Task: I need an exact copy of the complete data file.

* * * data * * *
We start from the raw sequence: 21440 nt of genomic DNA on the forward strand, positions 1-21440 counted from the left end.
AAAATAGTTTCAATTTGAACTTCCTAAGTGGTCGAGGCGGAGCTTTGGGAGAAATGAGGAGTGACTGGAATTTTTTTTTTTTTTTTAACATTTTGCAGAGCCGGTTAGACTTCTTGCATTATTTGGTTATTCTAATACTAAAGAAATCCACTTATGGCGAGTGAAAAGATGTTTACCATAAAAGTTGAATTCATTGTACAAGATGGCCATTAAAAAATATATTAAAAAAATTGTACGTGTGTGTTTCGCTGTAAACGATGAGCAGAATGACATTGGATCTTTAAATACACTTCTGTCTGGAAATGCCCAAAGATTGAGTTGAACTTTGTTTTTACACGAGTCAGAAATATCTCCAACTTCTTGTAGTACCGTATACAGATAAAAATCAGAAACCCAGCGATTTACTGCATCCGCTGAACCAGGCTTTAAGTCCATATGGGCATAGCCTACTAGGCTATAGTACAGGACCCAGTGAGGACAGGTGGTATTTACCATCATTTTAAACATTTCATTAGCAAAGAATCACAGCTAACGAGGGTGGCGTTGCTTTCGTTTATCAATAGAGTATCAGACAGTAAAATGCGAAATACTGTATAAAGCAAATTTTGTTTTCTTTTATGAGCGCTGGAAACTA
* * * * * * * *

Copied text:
We start from the raw sequence: 21440 nt of genomic DNA on the forward strand, positions 1-21440 counted from the left end.
AAAATAGTTTCAATTTGAACTTCCTAAGTGGTCGAGGCGGAGCTTTGGGAGAAATGAGGAGTGACTGGAATTTTTTTTTTTTTTTTAACATTTTGCAGAGCCGGTTAGACTTCTTGCATTATTTGGTTATTCTAATACTAAAGAAATCCACTTATGGCGAGTGAAAAGATGTTTACCATAAAAGTTGAATTCATTGTACAAGATGGCCATTAAAAAATATATTAAAAAAATTGTACGTGTGTGTTTCGCTGTAAACGATGAGCAGAATGACATTGGATCTTTAAATACACTTCTGTCTGGAAATGCCCAAAGATTGAGTTGAACTTTGTTTTTACACGAGTCAGAAATATCTCCAACTTCTTGTAGTACCGTATACAGATAAAAATCAGAAACCCAGCGATTTACTGCATCCGCTGAACCAGGCTTTAAGTCCATATGGGCATAGCCTACTAGGCTATAGTACAGGACCCAGTGAGGACAGGTGGTATTTACCATCATTTTAAACATTTCATTAGCAAAGAATCACAGCTAACGAGGGTGGCGTTGCTTTCGTTTATCAATAGAGTATCAGACAGTAAAATGCGAAATACTGTATAAAGCAAATTTTGTTTTCTTTTATGAGCGCTGGAAACTA